2 Answers 2

This is what im talking about check the code iy you have a trouble understanding, let me know.

share|improve this answer
Thank you very much. I currently already had made a courses table with differing information but adding the changes you have will even make the relational database even more modular. Extremely appreciate it. –  user1993882 Jan 20 '13 at 2:55
You welcome :) So... its that an answer to your question? :p –  Ricardo Ortega Magaña Jan 20 '13 at 5:33
Definitely an answer to the question. When I have enough rep I will give the the upvote to you both guaranteed. –  user1993882 Jan 20 '13 at 6:27

It looks to me like what you're attempting to do could easily be done without bloating your database by taking advantage of relational tables. In this case, if I'm understanding you correctly, the end result here is you want to have duplicates of all the rows from course_details with the empty column set to each of the rows from the year table.

That being true, you could select that data using JOIN statements:

SELECT `a`.`course_id` , `b`.`year_semester_id` as `year_id` , `a`.`teacher_id` FROM `course_details` `a` INNER JOIN `year` `b`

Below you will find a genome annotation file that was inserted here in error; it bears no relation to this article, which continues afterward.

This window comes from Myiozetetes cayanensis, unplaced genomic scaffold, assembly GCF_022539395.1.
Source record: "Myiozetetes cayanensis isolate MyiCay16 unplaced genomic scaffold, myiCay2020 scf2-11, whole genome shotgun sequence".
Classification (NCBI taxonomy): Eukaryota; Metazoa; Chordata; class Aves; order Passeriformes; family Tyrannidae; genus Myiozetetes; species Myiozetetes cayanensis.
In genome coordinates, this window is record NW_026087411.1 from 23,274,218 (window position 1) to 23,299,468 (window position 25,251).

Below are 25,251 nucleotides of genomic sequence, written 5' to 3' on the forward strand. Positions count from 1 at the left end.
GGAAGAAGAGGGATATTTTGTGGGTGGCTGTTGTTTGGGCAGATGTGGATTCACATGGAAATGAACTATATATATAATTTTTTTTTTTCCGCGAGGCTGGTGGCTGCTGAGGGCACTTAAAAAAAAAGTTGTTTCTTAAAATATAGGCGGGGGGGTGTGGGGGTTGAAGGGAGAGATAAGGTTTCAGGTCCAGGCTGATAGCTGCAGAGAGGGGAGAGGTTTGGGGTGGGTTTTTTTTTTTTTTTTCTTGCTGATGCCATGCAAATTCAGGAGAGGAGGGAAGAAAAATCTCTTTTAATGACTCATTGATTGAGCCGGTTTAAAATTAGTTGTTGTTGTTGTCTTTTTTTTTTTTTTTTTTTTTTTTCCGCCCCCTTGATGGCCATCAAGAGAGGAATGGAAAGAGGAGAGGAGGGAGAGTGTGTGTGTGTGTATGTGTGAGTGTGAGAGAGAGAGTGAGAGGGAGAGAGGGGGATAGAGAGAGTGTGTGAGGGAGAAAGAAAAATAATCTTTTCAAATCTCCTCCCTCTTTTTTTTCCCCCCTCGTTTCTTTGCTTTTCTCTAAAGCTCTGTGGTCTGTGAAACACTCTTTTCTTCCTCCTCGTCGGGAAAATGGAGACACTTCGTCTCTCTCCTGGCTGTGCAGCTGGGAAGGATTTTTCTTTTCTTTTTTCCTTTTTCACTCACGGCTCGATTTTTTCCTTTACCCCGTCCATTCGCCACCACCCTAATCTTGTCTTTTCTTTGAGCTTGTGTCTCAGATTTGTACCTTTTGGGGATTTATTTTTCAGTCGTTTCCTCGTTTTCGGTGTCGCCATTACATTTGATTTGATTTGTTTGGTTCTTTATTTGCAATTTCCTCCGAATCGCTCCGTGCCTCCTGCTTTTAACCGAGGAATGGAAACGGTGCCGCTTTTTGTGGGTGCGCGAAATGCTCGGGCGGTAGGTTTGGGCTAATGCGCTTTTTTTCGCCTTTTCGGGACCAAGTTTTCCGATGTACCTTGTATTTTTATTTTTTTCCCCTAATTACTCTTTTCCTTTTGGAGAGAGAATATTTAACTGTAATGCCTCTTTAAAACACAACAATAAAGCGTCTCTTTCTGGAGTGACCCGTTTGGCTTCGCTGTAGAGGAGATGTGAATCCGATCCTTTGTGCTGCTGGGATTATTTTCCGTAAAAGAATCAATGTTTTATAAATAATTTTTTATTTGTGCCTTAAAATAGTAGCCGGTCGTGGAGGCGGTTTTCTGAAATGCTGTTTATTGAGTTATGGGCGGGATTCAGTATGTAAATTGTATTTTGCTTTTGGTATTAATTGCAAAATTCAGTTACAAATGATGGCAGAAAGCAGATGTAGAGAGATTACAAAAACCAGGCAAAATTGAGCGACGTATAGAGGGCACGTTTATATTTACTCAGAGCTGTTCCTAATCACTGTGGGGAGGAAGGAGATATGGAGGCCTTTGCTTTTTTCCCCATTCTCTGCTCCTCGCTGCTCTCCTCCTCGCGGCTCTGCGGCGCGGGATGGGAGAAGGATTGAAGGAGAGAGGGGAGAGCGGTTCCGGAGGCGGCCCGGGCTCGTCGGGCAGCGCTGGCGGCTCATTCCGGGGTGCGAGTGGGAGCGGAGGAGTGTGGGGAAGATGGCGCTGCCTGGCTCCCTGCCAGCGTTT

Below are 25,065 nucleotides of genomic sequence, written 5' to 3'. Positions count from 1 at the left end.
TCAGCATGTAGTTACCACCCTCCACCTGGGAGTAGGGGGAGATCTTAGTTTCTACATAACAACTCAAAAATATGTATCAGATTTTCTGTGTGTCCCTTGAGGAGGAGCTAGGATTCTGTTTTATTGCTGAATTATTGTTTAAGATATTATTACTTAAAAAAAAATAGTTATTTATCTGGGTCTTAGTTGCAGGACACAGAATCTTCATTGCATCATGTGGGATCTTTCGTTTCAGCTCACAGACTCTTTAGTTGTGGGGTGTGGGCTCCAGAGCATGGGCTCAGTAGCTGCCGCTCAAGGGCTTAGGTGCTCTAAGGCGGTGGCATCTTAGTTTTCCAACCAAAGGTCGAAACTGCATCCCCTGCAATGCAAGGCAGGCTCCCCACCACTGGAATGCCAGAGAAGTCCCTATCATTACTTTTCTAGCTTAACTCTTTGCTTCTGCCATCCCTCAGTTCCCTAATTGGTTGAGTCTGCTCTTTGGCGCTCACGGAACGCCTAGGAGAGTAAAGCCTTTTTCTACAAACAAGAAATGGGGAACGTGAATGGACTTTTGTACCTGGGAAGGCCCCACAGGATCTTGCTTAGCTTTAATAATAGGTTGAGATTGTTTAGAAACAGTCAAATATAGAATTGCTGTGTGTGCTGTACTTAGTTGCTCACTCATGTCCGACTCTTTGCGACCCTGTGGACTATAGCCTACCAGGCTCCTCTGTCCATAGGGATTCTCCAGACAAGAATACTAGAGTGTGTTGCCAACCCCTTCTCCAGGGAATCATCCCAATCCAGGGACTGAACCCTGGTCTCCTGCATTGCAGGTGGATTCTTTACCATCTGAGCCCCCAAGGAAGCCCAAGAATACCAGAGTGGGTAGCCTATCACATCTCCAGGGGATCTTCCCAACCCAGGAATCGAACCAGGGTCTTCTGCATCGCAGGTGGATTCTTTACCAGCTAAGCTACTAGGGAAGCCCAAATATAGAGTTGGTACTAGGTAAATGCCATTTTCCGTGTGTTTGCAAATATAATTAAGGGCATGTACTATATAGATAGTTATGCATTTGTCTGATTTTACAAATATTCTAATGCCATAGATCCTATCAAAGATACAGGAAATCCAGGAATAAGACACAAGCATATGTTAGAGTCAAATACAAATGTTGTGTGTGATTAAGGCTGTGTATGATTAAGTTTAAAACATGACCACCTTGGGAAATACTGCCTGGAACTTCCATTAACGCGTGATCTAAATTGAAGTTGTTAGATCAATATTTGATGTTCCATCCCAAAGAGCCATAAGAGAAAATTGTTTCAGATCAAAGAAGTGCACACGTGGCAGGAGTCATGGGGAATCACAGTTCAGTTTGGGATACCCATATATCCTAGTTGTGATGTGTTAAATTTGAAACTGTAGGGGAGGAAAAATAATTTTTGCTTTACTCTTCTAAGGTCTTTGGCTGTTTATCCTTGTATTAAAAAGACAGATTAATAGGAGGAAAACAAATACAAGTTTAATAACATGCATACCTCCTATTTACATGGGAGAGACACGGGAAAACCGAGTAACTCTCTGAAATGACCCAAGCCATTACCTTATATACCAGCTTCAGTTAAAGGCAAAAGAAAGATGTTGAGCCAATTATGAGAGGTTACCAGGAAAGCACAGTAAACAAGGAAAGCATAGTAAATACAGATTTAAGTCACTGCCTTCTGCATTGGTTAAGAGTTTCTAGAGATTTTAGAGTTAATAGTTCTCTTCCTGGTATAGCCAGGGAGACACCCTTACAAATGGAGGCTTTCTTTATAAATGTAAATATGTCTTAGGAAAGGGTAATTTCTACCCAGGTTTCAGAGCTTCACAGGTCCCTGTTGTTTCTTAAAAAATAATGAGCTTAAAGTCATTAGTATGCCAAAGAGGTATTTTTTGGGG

That should return the data you want in a MySQL resultset. If you want to insert that data into a table, just make sure the table has the correct columns, and set the course_Details_id field to auto increment and do:

INSERT INTO `tablename` ( `course_id` , `year_semester_id` , `year_id` ) VALUES (
    SELECT `a`.`course_details_id` , `a`.`course_id` , `b`.`year_semester_id` as `year_id` , `a`.`teacher_id` FROM `course_details` `a` INNER JOIN `year` `b`

This should insert all the data you need into the new MySQL table without the need for PHP scripts.

share|improve this answer
Actually looking over this answer Brian, I tested it out and saw it also duplicated course_details_id which makes the innerjoin meaningless as multiple rows would have the same course_details_d and course_id making it difficult to differentiate them. –  user1993882 Jan 20 '13 at 3:46
Ah right you are. I've updated the queries to exclude that field. In the select statement you don't really need it if you're just reading the data from the database this way. Alternatively you could select the key fields from the tables yourself if you need them. The insert was updated as well and should be used with an auto_increment field as the key for the table. –  Brian Jan 20 '13 at 4:00